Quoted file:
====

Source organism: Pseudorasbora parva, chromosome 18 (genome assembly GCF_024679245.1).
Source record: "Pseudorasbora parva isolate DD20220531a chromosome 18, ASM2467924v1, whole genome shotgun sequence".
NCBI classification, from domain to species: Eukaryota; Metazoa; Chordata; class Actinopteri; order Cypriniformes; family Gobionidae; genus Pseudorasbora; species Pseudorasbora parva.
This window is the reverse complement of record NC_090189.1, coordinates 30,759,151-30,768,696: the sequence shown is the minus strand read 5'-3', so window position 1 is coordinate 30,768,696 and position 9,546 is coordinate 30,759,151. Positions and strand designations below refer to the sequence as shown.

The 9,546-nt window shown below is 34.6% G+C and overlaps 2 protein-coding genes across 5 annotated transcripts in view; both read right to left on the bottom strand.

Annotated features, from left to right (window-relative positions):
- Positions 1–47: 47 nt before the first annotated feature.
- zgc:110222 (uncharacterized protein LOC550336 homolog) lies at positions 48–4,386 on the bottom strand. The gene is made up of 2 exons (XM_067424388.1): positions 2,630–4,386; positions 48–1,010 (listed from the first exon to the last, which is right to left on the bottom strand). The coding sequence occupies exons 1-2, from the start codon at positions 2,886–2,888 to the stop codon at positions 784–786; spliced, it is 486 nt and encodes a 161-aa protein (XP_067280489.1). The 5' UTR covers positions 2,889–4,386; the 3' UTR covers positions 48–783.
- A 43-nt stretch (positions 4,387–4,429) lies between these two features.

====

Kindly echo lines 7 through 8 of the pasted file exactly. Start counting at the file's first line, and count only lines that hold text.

- Positions 1–47: 47 nt before the first annotated feature.
- zgc:110222 (uncharacterized protein LOC550336 homolog) lies at positions 48–4,386 on the bottom strand. The gene is made up of 2 exons (XM_067424388.1): positions 2,630–4,386; positions 48–1,010 (listed from the first exon to the last, which is right to left on the bottom strand). The coding sequence occupies exons 1-2, from the start codon at positions 2,886–2,888 to the stop codon at positions 784–786; spliced, it is 486 nt and encodes a 161-aa protein (XP_067280489.1). The 5' UTR covers positions 2,889–4,386; the 3' UTR covers positions 48–783.